On his return to France he began his garrison life at valence, where he showed some of the finer qualities of his character.
(p. 079) The agreeable and studious life at valence was soon ended.
The il de buf, that Paris spy or coterie of spies, did not exist for the monarch at valence.
By the time we reach valence, soon after mid-day, we have passed one barge only.
He then, at the head of but twelve thousand troops, commenced his retreat toward valence.
In the dusk of the evening, valence issued from Perth and took Bruce by surprise.
The 055bishop-elect of valence was an able and accomplished warrior.
A curious label will have been noticed in the arms of De valence (Fig. 120).
Mandrin, with those that survived of his little party, were carried prisoners to valence in Dauphiny.
But valence will beat you, child; he is four times as strong as you.
early 15c., "extract, preparation," from Latin valentia "strength, capacity," from valentem (nominative valens), present participle of valere "be strong" (see valiant). Meaning "combining power of an element" is recorded from 1884, from German Valenz (1868), from the Latin word.
valence va·lence (vā'ləns) or va·len·cy (-lən-sē)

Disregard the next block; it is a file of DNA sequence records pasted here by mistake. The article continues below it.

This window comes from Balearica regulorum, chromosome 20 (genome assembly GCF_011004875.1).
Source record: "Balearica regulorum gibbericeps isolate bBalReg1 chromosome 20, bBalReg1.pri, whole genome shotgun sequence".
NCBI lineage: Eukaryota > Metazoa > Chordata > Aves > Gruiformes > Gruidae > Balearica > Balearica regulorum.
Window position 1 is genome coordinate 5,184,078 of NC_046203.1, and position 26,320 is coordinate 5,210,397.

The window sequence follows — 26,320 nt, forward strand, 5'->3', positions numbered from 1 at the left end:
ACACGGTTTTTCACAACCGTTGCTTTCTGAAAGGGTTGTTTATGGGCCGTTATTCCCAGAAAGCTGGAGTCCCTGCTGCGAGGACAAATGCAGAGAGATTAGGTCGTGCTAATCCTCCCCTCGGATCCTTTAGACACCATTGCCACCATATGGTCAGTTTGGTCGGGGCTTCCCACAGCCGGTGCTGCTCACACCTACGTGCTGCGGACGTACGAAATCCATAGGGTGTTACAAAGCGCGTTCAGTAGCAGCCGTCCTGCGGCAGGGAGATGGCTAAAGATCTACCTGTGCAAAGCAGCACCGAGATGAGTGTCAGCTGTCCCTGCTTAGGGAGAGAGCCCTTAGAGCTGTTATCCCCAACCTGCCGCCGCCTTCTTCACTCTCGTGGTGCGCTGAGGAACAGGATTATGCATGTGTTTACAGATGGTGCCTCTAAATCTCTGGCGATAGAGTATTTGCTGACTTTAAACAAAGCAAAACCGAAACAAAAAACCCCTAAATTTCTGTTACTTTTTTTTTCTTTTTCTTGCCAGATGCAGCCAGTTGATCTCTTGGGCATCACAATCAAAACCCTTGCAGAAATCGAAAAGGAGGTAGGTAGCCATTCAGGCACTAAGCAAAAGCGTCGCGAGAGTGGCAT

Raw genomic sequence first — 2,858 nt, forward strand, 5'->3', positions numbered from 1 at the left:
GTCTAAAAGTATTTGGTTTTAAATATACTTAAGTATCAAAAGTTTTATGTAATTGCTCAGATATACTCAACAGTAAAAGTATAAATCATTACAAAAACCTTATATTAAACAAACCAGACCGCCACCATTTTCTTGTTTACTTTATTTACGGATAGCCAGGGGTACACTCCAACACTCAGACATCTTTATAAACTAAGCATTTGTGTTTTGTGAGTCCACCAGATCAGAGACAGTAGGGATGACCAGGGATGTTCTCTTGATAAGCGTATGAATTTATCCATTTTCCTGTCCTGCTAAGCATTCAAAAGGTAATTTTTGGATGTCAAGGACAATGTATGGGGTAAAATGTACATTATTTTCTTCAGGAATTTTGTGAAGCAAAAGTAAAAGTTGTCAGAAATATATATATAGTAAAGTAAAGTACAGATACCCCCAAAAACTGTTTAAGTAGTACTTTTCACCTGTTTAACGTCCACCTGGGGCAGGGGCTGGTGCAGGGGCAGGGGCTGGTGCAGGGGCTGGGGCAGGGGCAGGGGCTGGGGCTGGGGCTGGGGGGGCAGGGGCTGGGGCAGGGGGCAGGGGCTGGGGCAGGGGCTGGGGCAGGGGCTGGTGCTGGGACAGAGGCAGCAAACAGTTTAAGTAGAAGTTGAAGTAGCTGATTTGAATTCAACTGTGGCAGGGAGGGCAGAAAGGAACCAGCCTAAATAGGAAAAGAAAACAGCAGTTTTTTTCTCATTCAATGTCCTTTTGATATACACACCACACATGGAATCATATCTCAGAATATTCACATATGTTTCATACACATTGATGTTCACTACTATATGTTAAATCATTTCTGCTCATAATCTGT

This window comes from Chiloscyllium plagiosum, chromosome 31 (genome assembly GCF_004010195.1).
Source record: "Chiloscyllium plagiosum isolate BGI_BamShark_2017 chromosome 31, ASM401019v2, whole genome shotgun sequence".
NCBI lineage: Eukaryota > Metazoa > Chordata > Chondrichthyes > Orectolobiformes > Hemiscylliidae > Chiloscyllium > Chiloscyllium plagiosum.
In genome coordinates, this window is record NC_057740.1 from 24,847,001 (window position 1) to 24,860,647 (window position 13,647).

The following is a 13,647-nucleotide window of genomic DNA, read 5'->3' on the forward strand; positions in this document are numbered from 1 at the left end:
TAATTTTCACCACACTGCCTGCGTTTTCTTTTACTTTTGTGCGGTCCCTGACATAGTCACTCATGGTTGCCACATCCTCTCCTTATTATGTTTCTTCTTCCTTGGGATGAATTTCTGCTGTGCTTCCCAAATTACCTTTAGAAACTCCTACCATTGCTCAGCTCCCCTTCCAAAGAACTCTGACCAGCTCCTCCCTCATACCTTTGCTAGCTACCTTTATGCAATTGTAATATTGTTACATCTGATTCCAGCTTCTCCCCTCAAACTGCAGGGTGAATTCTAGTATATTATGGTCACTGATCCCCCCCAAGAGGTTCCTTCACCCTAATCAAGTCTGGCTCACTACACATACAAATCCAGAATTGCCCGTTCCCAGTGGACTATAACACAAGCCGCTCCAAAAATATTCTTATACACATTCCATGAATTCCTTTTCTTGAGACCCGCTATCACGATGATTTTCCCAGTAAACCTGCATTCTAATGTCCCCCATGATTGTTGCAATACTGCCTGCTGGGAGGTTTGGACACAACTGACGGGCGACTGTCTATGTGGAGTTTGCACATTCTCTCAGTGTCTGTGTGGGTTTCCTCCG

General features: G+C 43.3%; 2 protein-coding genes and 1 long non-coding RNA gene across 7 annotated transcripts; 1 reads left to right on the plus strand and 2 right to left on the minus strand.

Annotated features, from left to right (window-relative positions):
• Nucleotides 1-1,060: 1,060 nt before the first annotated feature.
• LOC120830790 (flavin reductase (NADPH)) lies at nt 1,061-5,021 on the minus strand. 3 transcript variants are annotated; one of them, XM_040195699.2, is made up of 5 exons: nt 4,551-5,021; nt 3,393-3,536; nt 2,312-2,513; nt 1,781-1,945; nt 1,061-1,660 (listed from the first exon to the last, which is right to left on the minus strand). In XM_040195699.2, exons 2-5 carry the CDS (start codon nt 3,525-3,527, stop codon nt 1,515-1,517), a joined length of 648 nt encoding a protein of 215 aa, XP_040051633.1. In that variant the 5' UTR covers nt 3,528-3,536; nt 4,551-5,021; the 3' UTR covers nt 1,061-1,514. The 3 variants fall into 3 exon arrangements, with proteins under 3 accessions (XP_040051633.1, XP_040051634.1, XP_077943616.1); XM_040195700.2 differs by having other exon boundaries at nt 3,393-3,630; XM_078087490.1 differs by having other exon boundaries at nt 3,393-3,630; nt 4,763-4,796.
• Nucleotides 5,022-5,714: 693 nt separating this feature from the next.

The combining capacity of an atom or a radical determined by the number of electrons that it will lose, add, or share when it reacts with other atoms.
A positive or negative integer used to represent this capacity.
The number of components of an antigen molecule to which an antibody molecule can bind.
The attraction or aversion that an individual feels toward a specific object or event.
A whole number that represents the ability of an atom or a group of atoms to combine with other atoms or groups of atoms. The valence is determined by the number of electrons that an atom can lose, add, or share. An atom's valence is positive if its own electrons are used in forming the bond, or negative if another atom's electrons are used. For example, a carbon atom can share four of its electrons with other atoms and therefore has a valence of +4. A sodium atom can receive an electron from another atom and therefore has a valence of -1. (In this book the distinction between positive and negative valences is ignored unless it is relevant.) The valence of an atom generally indicates how many chemical bonds it is capable of forming with other atoms. Also called valence number, oxidation state.